When you start a business one of the first things you’ve got to decide is which business structure your business will take. Each structure offers different combinations of tax advantages, liability protection, and other unique advantages. This article will help you understand how partnerships differ in Wyoming so you can choose the one that may be best for you.
Types of partnerships: Liability & tax considerations
Two important topics to consider when you are forming a business are taxation and personal liability. In Wyoming partnerships are generally taxed as pass-through entities, meaning the profit and losses from the businesses pass directly into the partners’ personal incomes.
Partnership taxes are typically paid on the partners’ tax returns, but Wyoming has no individual state income tax, so it generates tax revenue in other ways. Partnerships may be required to file annual reports. The Internal Revenue Service offers information on some of the federal taxation requirements for partnerships.
Personal liability is the other important topic to consider when forming a business. Liability refers to how personally responsible you are for your business’ debts and obligations. If you are fully liable for your business’s debts then your personal assets such as property or savings, can be used to settle outstanding business debts. Some partnerships offer limited liability, protecting your assets from some types of debts.
The types of partnerships offered in Wyoming are compared below, with information highlighting the differences in liability and tax considerations.
General partnership (GP)
General partnerships have one class of partner, general partners. General partners are totally liable for all the business’s debts. GP partners account for GP revenue on their personal returns. This means GP partners’ tax liability may be reduced due to Wyoming have no individual state income tax.
Limited partnership (LP)
Limited partnerships offer two classes of partners: limited and general partners. Limited partners in LPs have no liability beyond their investment in the business, while general partners retain full liability for all business debts.
LP partners (whether limited or general) account for revenue from the LP on their personal returns.
Limited liability partnership (LLP)
Limited liability partnerships are a form of general partnership in which the partners are protected from business debts they did not participate in creating. For example, if one partner is involved in a lawsuit that is his own fault, the other partners will not be personally liable for damages from that suit. These partnerships are popular with high liability risk professionals such as doctors or lawyers.
LLPs are taxed in the exact same manner as general partnerships.
How to form a partnership in Wyoming
The following steps describe the major requirements for forming a partnership in Wyoming.
Step 1: Select a business name
Business names can be crucial to a business’s success. This is especially true in oversaturated fields of business. Pick a name that stands out in a positive way, that is catchy, and that appeals to the customers you want. Don’t forget that you’ll probably need to include the entity type in the business name (LLP, LP, etc.).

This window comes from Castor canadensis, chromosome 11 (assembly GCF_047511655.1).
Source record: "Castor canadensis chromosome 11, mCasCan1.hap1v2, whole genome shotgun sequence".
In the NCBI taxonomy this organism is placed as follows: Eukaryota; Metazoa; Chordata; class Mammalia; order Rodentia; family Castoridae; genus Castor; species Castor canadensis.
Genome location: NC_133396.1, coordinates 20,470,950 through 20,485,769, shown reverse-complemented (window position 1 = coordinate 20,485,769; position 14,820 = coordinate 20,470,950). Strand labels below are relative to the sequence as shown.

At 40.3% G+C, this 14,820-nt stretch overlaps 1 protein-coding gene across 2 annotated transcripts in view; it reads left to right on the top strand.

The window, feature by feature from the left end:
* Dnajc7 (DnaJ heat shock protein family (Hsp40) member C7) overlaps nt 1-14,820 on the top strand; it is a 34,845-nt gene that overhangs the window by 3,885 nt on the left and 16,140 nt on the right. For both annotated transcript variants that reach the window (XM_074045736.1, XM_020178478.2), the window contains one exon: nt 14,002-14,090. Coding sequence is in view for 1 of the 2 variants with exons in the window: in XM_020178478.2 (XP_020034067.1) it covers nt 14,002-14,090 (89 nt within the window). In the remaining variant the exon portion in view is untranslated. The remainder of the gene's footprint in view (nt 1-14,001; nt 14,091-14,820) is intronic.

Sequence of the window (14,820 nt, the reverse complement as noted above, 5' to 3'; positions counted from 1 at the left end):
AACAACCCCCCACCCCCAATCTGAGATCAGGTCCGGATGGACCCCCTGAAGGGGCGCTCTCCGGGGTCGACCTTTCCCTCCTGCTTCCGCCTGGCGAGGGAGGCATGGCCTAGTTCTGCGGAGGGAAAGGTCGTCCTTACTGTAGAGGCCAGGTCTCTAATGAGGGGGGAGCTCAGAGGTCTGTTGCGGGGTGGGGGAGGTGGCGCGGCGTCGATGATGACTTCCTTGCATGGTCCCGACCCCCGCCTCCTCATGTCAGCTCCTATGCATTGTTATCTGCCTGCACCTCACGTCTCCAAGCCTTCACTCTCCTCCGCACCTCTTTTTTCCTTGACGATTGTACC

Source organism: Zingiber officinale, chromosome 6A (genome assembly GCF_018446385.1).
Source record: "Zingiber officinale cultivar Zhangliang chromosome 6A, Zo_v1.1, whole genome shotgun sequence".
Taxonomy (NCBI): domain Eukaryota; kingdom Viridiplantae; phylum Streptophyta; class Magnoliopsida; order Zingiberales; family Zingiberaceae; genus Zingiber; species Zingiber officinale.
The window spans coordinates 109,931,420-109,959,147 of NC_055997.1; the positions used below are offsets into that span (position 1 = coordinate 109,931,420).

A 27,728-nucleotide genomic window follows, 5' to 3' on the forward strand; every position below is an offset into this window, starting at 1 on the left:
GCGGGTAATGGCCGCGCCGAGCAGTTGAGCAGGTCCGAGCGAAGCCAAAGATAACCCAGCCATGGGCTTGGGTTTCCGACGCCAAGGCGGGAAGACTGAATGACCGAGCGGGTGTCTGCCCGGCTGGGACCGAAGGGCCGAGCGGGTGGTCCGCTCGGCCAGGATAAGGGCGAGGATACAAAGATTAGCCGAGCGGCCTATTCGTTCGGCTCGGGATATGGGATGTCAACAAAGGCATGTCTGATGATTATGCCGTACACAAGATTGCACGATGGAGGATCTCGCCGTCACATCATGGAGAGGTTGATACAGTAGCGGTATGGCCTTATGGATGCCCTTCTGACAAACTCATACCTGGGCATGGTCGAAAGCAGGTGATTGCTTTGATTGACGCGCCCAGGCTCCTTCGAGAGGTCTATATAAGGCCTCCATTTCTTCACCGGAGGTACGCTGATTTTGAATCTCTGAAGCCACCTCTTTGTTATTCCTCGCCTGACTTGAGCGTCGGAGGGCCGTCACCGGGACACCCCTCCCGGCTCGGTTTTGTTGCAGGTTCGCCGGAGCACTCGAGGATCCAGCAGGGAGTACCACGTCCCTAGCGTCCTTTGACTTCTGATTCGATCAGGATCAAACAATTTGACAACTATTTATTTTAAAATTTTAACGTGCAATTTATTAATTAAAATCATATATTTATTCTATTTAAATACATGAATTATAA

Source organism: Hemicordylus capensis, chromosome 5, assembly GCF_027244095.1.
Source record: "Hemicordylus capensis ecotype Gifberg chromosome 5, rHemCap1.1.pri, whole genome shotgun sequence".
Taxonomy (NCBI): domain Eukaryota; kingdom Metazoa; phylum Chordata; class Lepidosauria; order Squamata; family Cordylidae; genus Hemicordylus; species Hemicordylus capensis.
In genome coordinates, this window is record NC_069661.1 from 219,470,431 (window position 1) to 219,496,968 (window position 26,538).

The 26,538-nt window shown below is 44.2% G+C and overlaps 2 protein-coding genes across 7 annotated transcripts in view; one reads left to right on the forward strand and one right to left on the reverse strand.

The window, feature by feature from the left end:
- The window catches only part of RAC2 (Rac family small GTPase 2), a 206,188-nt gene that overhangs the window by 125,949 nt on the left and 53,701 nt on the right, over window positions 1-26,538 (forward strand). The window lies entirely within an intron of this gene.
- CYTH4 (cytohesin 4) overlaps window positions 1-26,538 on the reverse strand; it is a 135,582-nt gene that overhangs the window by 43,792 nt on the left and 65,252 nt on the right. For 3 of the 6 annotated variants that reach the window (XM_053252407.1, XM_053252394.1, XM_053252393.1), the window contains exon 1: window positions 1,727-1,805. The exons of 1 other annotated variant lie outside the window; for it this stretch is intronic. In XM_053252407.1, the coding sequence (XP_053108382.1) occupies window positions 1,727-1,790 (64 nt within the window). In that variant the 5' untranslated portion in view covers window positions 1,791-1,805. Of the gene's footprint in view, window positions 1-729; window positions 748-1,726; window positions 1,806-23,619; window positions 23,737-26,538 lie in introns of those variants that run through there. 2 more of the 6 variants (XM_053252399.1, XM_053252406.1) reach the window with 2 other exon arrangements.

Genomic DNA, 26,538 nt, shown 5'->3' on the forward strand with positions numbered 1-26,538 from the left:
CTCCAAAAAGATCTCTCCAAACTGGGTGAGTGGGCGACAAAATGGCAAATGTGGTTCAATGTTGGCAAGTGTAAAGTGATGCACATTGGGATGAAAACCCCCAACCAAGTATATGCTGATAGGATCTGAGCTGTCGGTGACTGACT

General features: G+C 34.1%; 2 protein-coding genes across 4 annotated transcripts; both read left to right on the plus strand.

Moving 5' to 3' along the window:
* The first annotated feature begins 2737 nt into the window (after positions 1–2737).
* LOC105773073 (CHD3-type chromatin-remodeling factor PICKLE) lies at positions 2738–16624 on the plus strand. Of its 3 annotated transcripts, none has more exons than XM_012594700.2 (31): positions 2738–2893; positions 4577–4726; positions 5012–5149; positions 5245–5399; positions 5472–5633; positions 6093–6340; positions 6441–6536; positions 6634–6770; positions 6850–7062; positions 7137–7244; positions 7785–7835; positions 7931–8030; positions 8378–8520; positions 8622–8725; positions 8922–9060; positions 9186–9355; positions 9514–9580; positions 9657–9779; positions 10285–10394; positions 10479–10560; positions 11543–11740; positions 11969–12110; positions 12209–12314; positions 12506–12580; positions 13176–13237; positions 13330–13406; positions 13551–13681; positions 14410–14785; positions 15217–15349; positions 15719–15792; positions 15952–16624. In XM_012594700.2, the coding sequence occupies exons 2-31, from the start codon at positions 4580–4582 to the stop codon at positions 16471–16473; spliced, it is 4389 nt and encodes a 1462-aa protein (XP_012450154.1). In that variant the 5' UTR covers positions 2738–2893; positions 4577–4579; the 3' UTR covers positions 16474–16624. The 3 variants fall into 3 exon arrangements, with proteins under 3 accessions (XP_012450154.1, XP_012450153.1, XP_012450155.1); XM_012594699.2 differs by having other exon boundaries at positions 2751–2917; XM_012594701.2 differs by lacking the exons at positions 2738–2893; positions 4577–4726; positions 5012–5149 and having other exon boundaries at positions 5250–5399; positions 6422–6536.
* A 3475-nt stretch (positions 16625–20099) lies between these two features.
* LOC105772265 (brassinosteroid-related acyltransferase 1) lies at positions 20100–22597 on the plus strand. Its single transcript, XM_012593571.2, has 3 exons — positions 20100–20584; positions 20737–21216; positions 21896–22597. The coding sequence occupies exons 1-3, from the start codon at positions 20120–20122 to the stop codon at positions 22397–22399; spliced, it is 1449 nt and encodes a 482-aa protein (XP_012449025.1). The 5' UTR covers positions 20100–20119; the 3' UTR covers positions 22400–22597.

Step 2: Register the business name
Search the state’s Business Database once you’ve thought of a name, just to make sure it hasn’t been taken registered. Then protect your new business name by registering it with the Wyoming state government.
Step 3: Complete required paperwork
In Wyoming, most partnerships are required register with the state, pay a filing fee, and file the required paperwork. Out-of-state businesses have additional and/or different requirements.
- General partnerships (GP): GPs don’t need to register beyond filing an Application for Registration of Trade Name. Partnership agreements should always be recorded in writing if possible.
- Limited partnerships (LP): LPs must file a Certificate of Limited Partnership to operate in Wyoming.
- Limited liability partnerships (LLP): LLPs must turn in an Application for Registration of an LLP with the state.
Step 4: Determine if you need an EIN, additional licenses, or tax IDs
If you plan on hiring employees, you’ll need to get an Employer Identification Number (EIN) from the IRS. Even if you aren’t hiring employees, an EIN is helpful for opening business bank accounts, credit cards, and more. It’s highly recommended you get one from the IRS.
Some partnerships need additional licenses from the state in order to do business. For example, plumbers, electricians, and other types of contractors usually need to be licensed to do business. Additional taxes may also be needed, check with the Secretary of State for details.
Step 5: Get your day-to-day business affairs in order
Once the Secretary of State has approved your paperwork and sent you a certified, stamped copy of the paperwork back, you’re able to do business. Here are a few things to consider as you get started with your business:
- You’ll need to open a bank account in your business’s name to keep your liability protection intact (if your partnership type offers liability protection).
- You’ll need a physical address where the business can receive mail and legal notices.
- Make sure you have a partnership agreement on hand. This is a document that outlines how the partnership will be ran and includes details such as how to deal with partners that leave, adding new partners, changing the business, or shutting the business down.
Ready to start your partnership? LegalZoom will help you choose which one may be right for you. We can also file the paperwork to form your business, help you find a registered agent, and get you in touch with an attorney or tax professional.
Find out more about Forming a Partnership